The channels were a blur on the TV screen. A gardening show, stock-car racing, the national news, Blue's Clues, a stand-up comedian, a show about history. Dawn didn't bother to even find out what era it was before changing the channel. Music videos, cartoons, syndicated sitcoms they had both seen three times already, a courtroom drama, a real-life courtroom, the operation channel, cooking, a tabloid news show, a nature program...
Dawn threw down the remote in disgust. She was back where she had started, having flipped through all of the stations the satellite dish offered.
Buffy watched as the walruses on the screen screeched and bellowed at one another.
"That one looks like you," Dawn said through her pout, nodding at the TV with her chin.
"Well, that one looks like you in the morning," Buffy replied as an inconceivably fat walrus moved, slug-like, across an ice floe.
A smile began to twitch at the corner of Dawn's mouth. She pointed to one with a muzzle full of whiskers above its tusks. "That one looks like you when you don't wax your upper lip."
Buffy grabbed a throw pillow off the sofa and smacked Dawn in the head with it. "Hey!" Buffy shouted with a grin. "Now that's below the belt!"
Dawn burst into a smile and grabbed another pillow. "No, this is!" With that the pillow came crashing into Buffy's abdomen.
"Oh, you're gonna pay for that one!" Buffy threatened, grabbing one of Dawn's wrists. In a flash she had Dawn pinned to the sofa, face-first, with her hands held tight against her back by Buffy. The Slayer sat on top of her little sister's bottom, rendering Dawn immobile as she tried in vain to kick Buffy in the back. "Okay, what do you say?" Buffy chided.
"I'm not giving in," Dawn muttered into the sofa pillow.
Buffy grinned and pulled Dawn's arms harder. "What do you say?"
Dawn was silent for a minute, then replied with a sigh, "Buffy is the greatest sister in the world and the prettiest girl alive."
Buffy smiled again. "And?"
Dawn rolled her eyes even though Buffy wouldn't be able to see the gesture, what with her face in the sofa cushion. "And you can have all of my chocolate ice cream."
Satisfied, Buffy stood up to let her sister go. "Well, we haven't done that in a while," Buffy said with a grin. "It's like old times."
Dawn made sure Buffy saw her eye roll this time. "Just be glad Spike isn't here. He would have helped me gang up on you." She rubbed her shoulder as she settled back onto the sofa.
"Are you okay? I didn't hurt you, did I?" Buffy used her concerned voice.
"I'm fine," Dawn reassured her. "You don't beat me up like you used to when we were kids. You're not as rough."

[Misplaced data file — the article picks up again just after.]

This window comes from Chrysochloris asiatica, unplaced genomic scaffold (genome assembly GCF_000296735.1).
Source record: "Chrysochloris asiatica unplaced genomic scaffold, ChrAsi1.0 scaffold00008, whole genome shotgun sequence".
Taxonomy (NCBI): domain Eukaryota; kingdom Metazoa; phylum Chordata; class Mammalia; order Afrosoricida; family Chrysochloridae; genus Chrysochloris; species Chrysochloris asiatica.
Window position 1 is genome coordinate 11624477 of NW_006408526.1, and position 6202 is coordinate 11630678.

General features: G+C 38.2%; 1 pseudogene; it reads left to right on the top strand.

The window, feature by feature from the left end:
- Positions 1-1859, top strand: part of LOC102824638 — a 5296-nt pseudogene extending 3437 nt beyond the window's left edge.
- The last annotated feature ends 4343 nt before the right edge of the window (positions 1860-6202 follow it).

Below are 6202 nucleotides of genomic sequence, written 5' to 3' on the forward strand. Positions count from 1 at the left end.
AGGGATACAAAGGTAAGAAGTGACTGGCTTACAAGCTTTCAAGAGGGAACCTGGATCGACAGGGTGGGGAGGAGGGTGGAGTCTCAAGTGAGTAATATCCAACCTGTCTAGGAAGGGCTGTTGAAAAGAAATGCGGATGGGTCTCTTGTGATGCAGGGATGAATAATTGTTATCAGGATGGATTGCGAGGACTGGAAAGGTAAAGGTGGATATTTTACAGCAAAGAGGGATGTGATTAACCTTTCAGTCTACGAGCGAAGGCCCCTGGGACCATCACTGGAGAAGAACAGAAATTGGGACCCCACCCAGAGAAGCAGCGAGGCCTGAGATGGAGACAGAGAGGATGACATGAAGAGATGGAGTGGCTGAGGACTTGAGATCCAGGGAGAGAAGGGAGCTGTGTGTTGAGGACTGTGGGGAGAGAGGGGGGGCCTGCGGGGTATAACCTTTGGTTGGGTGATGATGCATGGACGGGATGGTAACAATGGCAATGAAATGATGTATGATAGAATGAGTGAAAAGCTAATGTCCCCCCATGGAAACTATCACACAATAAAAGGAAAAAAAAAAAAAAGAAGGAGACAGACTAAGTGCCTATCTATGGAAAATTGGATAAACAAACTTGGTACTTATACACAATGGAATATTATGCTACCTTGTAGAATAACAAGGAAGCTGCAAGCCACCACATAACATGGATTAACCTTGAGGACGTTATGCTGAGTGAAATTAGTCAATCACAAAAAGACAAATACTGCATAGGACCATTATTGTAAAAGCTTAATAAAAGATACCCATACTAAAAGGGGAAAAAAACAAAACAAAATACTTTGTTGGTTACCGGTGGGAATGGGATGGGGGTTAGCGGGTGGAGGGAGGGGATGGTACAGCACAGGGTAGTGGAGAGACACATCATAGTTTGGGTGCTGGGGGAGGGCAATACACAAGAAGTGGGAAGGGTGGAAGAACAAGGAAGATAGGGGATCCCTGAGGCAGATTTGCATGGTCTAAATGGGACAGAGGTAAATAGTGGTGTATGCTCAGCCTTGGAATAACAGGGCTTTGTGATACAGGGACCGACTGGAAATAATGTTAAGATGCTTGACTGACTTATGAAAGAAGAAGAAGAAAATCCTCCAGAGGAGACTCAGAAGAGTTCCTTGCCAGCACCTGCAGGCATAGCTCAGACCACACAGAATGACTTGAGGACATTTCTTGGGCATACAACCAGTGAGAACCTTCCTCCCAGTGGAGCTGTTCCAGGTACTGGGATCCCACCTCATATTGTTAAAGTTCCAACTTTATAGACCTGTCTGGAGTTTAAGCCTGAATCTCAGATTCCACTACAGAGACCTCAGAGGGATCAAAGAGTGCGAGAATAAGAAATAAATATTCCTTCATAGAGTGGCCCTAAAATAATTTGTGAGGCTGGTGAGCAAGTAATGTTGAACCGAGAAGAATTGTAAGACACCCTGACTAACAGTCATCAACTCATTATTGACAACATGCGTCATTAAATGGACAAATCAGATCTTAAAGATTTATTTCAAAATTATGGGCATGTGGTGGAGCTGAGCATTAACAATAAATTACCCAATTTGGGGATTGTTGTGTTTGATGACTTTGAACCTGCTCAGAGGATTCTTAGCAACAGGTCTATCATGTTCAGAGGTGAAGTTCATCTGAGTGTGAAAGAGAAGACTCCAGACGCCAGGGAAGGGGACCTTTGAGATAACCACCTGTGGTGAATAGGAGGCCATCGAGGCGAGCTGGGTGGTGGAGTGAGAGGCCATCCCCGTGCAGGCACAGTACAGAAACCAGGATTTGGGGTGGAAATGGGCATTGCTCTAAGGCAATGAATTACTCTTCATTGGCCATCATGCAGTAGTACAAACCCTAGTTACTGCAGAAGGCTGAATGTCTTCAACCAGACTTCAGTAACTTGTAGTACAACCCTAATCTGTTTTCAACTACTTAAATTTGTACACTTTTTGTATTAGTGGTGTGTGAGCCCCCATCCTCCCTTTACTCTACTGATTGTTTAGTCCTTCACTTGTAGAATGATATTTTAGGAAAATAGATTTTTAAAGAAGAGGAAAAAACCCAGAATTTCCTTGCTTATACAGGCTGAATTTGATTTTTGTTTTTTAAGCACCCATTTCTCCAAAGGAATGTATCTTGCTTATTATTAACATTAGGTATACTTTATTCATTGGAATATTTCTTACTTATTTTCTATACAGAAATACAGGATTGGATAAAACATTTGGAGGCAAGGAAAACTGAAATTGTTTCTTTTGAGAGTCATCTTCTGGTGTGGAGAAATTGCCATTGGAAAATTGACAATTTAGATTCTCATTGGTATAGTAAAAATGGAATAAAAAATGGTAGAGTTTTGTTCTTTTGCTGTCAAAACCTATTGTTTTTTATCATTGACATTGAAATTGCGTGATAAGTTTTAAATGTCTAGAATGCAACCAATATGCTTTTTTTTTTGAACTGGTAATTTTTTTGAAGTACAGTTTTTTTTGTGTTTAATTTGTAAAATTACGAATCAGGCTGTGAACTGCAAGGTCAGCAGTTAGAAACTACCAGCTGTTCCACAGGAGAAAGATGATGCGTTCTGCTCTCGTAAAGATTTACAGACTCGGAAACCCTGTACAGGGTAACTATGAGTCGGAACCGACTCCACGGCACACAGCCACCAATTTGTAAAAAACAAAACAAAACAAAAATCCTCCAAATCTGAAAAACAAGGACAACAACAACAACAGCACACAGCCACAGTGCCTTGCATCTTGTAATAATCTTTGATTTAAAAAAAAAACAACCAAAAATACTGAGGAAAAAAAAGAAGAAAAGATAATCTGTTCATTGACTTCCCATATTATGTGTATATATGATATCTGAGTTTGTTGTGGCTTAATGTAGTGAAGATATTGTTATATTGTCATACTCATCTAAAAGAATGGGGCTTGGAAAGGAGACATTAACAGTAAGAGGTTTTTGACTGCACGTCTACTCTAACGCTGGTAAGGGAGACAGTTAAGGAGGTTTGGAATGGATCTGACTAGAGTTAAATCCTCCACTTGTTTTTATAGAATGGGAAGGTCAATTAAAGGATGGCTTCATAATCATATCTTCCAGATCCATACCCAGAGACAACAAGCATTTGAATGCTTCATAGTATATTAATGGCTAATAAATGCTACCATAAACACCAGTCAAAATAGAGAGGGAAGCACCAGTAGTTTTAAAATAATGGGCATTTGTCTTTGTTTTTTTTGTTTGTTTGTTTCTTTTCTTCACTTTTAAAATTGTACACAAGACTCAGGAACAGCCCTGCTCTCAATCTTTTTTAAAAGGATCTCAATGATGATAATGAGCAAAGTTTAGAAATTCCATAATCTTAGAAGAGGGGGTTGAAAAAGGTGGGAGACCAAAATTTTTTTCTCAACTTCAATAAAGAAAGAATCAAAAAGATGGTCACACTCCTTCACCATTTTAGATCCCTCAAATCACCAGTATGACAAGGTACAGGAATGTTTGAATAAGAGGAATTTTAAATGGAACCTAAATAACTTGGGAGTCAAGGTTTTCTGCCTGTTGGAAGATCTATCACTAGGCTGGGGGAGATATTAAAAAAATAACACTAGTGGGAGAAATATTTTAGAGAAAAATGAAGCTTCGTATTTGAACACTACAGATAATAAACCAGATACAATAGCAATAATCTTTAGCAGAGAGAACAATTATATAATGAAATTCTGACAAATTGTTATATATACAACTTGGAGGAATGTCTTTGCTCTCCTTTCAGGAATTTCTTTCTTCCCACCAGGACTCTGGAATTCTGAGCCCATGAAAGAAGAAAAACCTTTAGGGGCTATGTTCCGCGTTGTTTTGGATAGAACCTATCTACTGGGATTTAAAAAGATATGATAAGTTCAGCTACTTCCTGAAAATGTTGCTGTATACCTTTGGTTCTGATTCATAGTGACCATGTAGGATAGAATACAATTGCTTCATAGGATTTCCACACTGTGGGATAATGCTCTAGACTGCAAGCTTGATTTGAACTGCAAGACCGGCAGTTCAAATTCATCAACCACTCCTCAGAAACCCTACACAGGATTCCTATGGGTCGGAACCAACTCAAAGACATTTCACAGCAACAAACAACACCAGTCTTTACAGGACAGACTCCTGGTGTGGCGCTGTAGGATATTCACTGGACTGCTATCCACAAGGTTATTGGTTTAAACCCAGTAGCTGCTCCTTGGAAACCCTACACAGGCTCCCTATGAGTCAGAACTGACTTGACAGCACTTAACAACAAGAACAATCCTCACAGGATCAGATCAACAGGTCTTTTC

"Well, you know. You don't annoy me as much as you used to. Just don't tell Spike about the lip-waxing thing, okay?"
Dawn grinned. "Only if I don't have to give you my ice cream."
"Deal." Dawn's becoming quite the little negotiator.
They settled back onto the sofa, watching the walruses engage in their blubbery dance of courtship. A male and female scooted back and forth on the ice, barking and hooting at one another. Suddenly another male entered the scene, rearing up, tusks aimed at the female. The first male blocked the attack with his own tusks and the two battled, locked in teeth and flab as the female raced for safety.
"That's just like you, Buffy," Dawn said.
Now it was Buffy's turn to roll her eyes. "Didn't we just have this conversation?"
"No, really," Dawn said, turning to her sister. "That's you. Whenever I'm in trouble, you're right there, fighting off the bad guys."
"Oh." Buffy watched the walrus melee on the television. "Except I accessorize much better than that."
Dawn's smile faded. "What about tonight, Buffy? What's going to happen?"
Buffy looked at her sister. "We'll fight. We'll win. It's what we do."
"But what if we don't? What if I don't?"
Buffy stared at her sister's face. Her blue eyes were wide with fear, her eyebrows meeting to form a crease above her nose. She bit her bottom lip slightly as she looked to her sister for answers. Her sister. The Slayer. The one who had always protected her before.
"You're on your own tonight," Buffy realized, making words out of the thoughts that were so obvious on her sister's face.
Dawn nodded, her mouth turning downwards at the corners. "Yeah."
"Dawn," Buffy soothed. "You're not going to be alone."
"Yes, I am." Dawn was on the verge of tears now. "You're not going to be there. And Spike's not going to be there. It's just me. I'm your 'big gun.' What if I don't work? What if I screw things up, and everyone dies because of me?"
Buffy pulled Dawn against her. "That's not going to happen."
"How do you know?" Dawn sniffled, her arms locking around her sister's body.
"Faith is going to be there. And so will Willow. They're going to help you through this. You're not alone."
"But it's all up to me."
"No, Dawn. It's up to us. All of us." She stroked Dawn's hair. "I know how this feels, Dawn. I do. I fought Angelus alone, and it was the hardest thing I ever did. But I got through it. I faced the Master before, and I thought I was alone. But I wasn't. My friends were there with me. I just didn't realize it then. You have to realize this now, Dawn." She pushed Dawn from her so she could look her sister in the eyes. "I may not be fighting right there beside you, but I'm going to be with you. We all are. You just remember that if you get scared in there tonight. We're all going to be with you, okay? We've gotten though six apocalypses already, we can get through one more."
Dawn swallowed and wiped her nose.
"Besides," Buffy said with a smile, "we've got something this time around that we didn't have before. And it's gonna tip the scales in our favor."
"What's that?" Dawn asked.
Dawn stared at Buffy again, then threw her arms around her sister. "I love you."
"I love you, too," Buffy whispered, holding her sister tight against herself. "I love you, too."